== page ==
View Full Version : My First Build - The "Wood-E" Baritone

01-12-2016, 09:00 AM
Finally, at age 65, here's my first build, started November 24th of last year and completed it today. It has a curly maple 'e' in the headstock, so I call it my "Wood-E." The name and E inlay stands for several things. Woody was my dad's name. My last name starts with an E, and there are other things that led me to using the E that I won’t bore you with.

It has a bear-claw Sitka spruce top, Minnesota walnut back and sides, curly maple bindings and neck laminate, and Gaboon ebony head-plate, bridge, fret board and scratch guard. The fret board has a 16” radius with string spacing customized to my “specifercations.”

There are dozens of mistakes and flat-out wrong things I did on this, my first build. At one point, I thought I had blundered so badly that it would never become an instrument; but I was wrong. It is now completed. I have logged just over 100 hours of shop time; but a lot of that was re-measuring, figuring, scratching my head, sweeping the floor and waiting for glue to dry…and mostly, fixing my most recent boo-boo.

But I have to say, it plays very well. The sound is nothing like anything off the shelf—it sounds almost angelic with harmonics and a complexity of sound unlike anything I can explain. I hope to have one of my sons record a sound bite or two for the ‘tube one of these days. I’m still no luthier, but I’ve tipped my toe into the water; and with what I know now, you real luthiers need not worry about any additional competition from this end of the world!


01-12-2016, 09:41 AM
Really nice.

Good job!

chuck in ny
01-12-2016, 11:18 AM
a lovely and complex sound is a very good result. congrats.

Vespa Bob
01-12-2016, 12:21 PM
For a first build, I think that is excellent, I'm about to start my fifteenth and I've got a long way to go before I reach your skill level! I really like the elegant thin red trim on your bindings.
Thanks for posting and you know what they say - you can't build just one!


01-12-2016, 12:46 PM
Wow! One can only imagine your 10th or 20th build. Awesome job.

01-12-2016, 05:06 PM
Very nice. Really nice. You certainly put all the bells and whistles and pulled out all the stops on the first one. Cool. Hey why not? From what I can see you pulled it off and as for sounding angelic, all the better.... I guess the 'E' stands for excellent?

Just for curiosity's sake, and you don't have to answer if you don't want to, I understand, but what was the blunder that almost ended the project and how did you work around it? If you don't mind my asking.

01-12-2016, 08:37 PM
I get the impression many of us don't start making ukes when we are young, I guess at 20 or 30 its not high on the list of things we (must) do!

It's an impressive start Farp: bound fretboard, end graft, binding and purfling, rosette and inlayed head. You clearly have the skills to make ukes and as for making mistakes, we all have moments when things don't go to plan and we learn from them.

So I congratulate you on this handsome walnut/spruce uke and look forward to seeing the next instrument-you must surely already be planning your next move.

01-13-2016, 01:22 AM
Sequoia, I don’t mind at all—actually, it was a combination of mistakes. All along the way, there were things I did wrong, mostly by getting ahead of my mentor, including such things as gluing a top brace in the wrong place and having to chisel it off, etc.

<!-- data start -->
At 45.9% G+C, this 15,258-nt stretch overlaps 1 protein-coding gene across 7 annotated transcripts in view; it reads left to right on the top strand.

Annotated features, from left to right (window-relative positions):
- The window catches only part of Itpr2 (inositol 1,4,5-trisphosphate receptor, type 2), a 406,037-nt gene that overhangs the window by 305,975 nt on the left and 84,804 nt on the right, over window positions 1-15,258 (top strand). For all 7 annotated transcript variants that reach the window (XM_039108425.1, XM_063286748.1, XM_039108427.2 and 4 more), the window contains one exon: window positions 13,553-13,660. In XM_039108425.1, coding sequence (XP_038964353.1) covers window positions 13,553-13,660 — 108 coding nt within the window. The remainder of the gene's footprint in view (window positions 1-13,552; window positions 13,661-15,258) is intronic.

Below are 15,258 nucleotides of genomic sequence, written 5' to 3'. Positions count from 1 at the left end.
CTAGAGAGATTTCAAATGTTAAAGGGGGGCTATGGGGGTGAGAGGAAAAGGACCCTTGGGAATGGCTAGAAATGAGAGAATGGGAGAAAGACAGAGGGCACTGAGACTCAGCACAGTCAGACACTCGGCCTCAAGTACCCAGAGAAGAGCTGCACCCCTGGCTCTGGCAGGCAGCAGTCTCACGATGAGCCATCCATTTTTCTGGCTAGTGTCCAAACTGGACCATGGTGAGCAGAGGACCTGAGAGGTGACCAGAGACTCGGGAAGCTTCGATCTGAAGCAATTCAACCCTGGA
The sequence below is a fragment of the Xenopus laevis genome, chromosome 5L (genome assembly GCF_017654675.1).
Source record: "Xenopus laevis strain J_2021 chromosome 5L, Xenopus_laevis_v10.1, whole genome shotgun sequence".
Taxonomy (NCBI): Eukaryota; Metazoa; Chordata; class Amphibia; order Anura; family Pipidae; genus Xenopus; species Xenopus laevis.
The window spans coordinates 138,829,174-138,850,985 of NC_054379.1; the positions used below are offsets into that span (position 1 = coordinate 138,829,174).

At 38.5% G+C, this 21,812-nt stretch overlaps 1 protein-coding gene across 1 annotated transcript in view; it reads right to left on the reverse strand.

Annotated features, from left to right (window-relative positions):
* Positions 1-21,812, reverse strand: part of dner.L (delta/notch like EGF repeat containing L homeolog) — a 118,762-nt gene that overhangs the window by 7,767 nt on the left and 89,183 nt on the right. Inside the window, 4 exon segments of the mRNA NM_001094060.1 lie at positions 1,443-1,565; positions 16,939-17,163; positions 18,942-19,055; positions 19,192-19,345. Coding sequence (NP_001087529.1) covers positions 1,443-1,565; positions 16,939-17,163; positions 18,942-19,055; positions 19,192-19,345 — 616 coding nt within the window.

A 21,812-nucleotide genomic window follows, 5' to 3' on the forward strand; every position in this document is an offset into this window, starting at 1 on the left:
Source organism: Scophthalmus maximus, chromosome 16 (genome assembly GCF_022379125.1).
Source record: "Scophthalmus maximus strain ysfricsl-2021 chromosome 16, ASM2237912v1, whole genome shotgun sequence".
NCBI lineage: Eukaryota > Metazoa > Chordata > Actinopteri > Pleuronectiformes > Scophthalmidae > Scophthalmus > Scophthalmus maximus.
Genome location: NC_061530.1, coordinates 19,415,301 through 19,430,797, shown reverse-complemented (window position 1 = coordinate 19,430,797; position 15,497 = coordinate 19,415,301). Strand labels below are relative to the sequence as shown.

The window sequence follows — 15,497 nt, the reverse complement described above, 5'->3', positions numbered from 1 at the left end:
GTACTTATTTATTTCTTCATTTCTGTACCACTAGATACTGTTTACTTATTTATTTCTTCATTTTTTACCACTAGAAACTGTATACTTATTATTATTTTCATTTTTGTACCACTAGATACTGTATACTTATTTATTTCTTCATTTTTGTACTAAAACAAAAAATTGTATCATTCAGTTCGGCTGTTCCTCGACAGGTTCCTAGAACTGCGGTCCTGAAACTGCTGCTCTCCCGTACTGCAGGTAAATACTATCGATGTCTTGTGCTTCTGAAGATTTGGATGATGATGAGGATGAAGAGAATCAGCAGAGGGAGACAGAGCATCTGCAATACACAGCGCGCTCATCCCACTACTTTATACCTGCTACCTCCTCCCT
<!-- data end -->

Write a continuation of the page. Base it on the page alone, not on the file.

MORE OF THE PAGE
At one point, I had thinned the head on the band saw and went too far on the back side. Adding stock back in to build up the mass necessary was a real puzzler. The major headache was how to make the joint, and I used the curve provided by the bench sander to put a curve in the mahogany. The matching curve in the maple was flat-out lucky. Using the ebony between the two with blackened epoxy provided a little wiggle room. The photo shows the result, with additional shaping done after the photo was taken.

At the same time, we noticed the kerfing for the back wasn’t deep enough. I had sanded the back on a 20-foot concave disc a lot, as my geometry was off and the sanding was needed to make a good edge surface to glue on the back. However, after the back was glued on, we noticed the kerfing wasn’t deep enough to allow routing for the binding in two areas. I had sanded the edges down too far. The result was that after the back was glued on, I had to chisel out a few inches of kerfing in two places and glue in replacement kerfing.

At the time—struggling with a neck that was missing mass in a most critical area, and having kerfing that was too thin to allow routing for binding, I was at a point where I thought it might just be better to start over. On both the body and the neck, there were major problems at the same time. But I lucked out with getting the kerfing out and replacing it without gouging the walnut, and I got lucky with the joint needed in the neck. Actually, the neck turned out to be very comfortable—and I have the only one like it, lol.

The luthier, Joe at Crow River guitars, who was showing me what to do, did a bang-up job in working me through my messes. I learned the hard way not to get ahead of him with instructions before doing something stupid like thinning the head before I knew where I was going. Crow River Guitars does some mighty fine work, and I am indebted to them for allowing me to invade their shop for several weeks.

One final thought—at one point in the construction, I asked Joe if my mistake was the first time that blunder had been done in his shop. He answered, “No mistake you make will be the first time it was done.” I felt better, lol. I appreciate all the kind remarks, but give the most credit to Joe at Crow River Guitars.